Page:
Rwanda has been in the news for various reasons over the past couple of decades – most famously for the mid 1990’s genocide between the Hutu and Tutsi tribes, where it is estimated that 1,000,000 people lost their lives. For such a tiny land locked country in the middle of Africa, with such an emotional past, there are some forward thinking reforms that have emerged with regards to overcoming two of Africa and Rwanda’s biggest challenges – poverty and hunger!
Contrary to popular opinion about the causes of poverty in Rwanda, the biggest contribution to poverty has been from “environmental degradation”. Paul Kagame has tackled this head on. In a program called “One Cow per Household” this soft-spoken president enables every poor household to own and manage a heifer (local cattle). Owning a heifer enables poor families to improve their living conditions by giving them access to milk and meat productions. Erosion is also countered by improving the soil fertility using the manure of the animal. Families that qualify for this government initiative are given a pregnant heifer which they rear, and then pass on the first female born to the next family in line.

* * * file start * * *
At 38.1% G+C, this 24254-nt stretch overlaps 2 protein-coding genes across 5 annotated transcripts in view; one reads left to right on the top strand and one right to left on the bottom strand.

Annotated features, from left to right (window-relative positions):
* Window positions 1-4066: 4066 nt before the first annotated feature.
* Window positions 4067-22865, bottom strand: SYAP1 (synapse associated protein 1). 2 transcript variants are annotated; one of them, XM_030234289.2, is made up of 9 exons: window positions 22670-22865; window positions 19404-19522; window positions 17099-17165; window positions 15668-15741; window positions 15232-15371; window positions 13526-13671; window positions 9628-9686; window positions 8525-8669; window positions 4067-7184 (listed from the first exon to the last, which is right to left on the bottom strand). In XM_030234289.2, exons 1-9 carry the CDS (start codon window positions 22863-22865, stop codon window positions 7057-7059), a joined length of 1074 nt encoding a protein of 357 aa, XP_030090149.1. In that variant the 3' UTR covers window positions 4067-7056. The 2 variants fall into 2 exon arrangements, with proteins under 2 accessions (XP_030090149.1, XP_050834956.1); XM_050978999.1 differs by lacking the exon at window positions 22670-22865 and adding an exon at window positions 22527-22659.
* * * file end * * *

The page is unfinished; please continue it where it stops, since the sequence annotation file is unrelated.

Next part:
The Ministry of Agriculture estimates that families receiving a cow escape from absolute poverty to self-sufficiency in 18 months.
Chatting to some colleagues who have recently been through Rwanda they were amazed to find some very first world ideas in progress. For example, on arrival in Kigali Airport, anyone bringing in plastic bags had to swop them for paper bags – plastic was not allowed to be bought into the country! All citizens of Rwanda are also actively involved in keeping their country clean. So on the last Saturday of every month, markets, shops and businesses close down and all people help in cleaning up around them. This involves people of all ages from all walks of life picking up litter, cleaning the streets and generally taking pride in their surroundings.
The biggest draw card this little gem holds though is of course the endangered mountain gorilla. With permits at a premium in Rwanda, keeping the experience exclusive and the foot traffic to a minimum, the conservation efforts involved with these magnificent creatures will keep the experience alive for our future generations to enjoy.